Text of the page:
The July 2 election would be a referendum on whether or not radical gender theory would continue to be forced upon children at school, says the Australian Christian Lobby.

“Bill Shorten and Penny Wong introduced the so-called Safe Schools program in 2013 and any suggestion that they would not continue it in government defies belief,” ACL Managing Director Lyle Shelton said.

“Safe Schools teaches children that their biological gender is simply a social construct and it encourages schools to change their toilet policies so students can use toilet and change facilities of the gender identity they choose.

“It is interesting that Labor’s Education Spokesperson, Kate Ellis, yesterday did not rule out a future Labor Government funding Safe Schools. Parents have a right to know if this will happen,” Mr Shelton said.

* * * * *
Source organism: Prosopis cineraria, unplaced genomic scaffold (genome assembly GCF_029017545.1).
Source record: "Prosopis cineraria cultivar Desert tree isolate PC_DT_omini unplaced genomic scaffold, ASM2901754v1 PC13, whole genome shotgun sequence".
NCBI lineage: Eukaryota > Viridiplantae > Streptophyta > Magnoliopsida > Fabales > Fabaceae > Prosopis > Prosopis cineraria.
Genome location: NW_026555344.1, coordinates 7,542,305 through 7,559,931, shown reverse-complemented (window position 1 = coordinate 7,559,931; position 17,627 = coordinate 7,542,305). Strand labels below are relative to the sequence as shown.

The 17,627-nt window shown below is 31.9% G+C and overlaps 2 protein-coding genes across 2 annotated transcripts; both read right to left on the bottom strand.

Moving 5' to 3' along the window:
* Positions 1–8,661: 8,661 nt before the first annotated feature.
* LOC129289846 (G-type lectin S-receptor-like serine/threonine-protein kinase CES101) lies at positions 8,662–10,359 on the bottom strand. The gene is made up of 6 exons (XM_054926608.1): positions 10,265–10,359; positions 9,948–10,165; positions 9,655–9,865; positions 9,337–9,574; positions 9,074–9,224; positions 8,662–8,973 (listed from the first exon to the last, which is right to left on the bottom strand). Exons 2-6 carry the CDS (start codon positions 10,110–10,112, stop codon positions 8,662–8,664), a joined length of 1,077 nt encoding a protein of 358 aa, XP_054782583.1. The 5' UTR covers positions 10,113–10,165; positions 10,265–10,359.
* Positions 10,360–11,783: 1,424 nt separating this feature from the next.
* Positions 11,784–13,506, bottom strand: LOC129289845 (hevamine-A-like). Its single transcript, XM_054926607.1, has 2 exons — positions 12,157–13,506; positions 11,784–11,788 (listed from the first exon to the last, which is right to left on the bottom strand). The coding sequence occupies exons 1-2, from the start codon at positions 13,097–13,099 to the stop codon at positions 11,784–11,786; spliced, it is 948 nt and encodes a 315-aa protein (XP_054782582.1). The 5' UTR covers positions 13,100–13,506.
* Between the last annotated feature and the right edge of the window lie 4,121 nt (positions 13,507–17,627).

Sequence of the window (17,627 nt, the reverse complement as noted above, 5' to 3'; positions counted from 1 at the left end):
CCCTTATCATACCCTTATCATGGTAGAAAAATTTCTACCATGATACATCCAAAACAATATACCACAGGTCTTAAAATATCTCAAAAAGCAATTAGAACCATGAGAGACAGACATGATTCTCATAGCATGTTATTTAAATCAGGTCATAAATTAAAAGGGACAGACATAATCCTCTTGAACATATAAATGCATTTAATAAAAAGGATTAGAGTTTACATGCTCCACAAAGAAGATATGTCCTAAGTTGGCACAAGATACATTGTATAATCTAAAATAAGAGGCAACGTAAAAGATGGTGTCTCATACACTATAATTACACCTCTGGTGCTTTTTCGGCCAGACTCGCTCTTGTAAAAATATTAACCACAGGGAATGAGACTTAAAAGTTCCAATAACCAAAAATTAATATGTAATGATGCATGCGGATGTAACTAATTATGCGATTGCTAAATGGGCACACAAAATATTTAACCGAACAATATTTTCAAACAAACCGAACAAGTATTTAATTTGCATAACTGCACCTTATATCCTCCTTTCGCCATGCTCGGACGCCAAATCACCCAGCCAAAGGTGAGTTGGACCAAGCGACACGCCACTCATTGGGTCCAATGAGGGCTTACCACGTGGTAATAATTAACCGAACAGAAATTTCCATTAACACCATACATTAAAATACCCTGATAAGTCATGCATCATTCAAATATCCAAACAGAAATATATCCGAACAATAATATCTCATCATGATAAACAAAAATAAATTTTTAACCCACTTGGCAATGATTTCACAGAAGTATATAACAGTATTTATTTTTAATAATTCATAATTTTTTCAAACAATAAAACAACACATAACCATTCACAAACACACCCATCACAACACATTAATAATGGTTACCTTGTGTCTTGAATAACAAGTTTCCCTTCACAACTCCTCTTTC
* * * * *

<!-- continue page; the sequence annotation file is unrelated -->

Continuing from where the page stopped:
“Labor has also vowed to scrap the peoples’ vote on marriage and legislate a new definition within 100 days.

“It would be naïve to think further Commonwealth funding and the promotion of programs like Safe Schools would not follow legislation to make marriage a genderless institution,” Mr Shelton said.

“A Labor win will deny the Australian people the chance to at least have a conversation about whether or not they want to embrace gay and transgender sex education in schools and all of the other consequences that flow from redefining marriage.”

Mr Shelton said both major parties had failed parents by funding the so-called “Safe Schools” program, which encourages teaches not to use the terms “he” or “she”.

While Education Minister Simon Birmingham had pruned the program it still taught children their gender is fluid, with resources like The Gender Fairy story book for four-year-olds telling them “no one can tell you if you are a boy or a girl.” 

Mr Shelton said no child should be bullied at school for any reason but Safe Schools, by its author Roz Ward’s own admission, was not an anti-bullying program.

Since the election was called, more than 21,000 people have signed a petition calling on Bill Shorten to give people a say on marriage by supporting the plebiscite.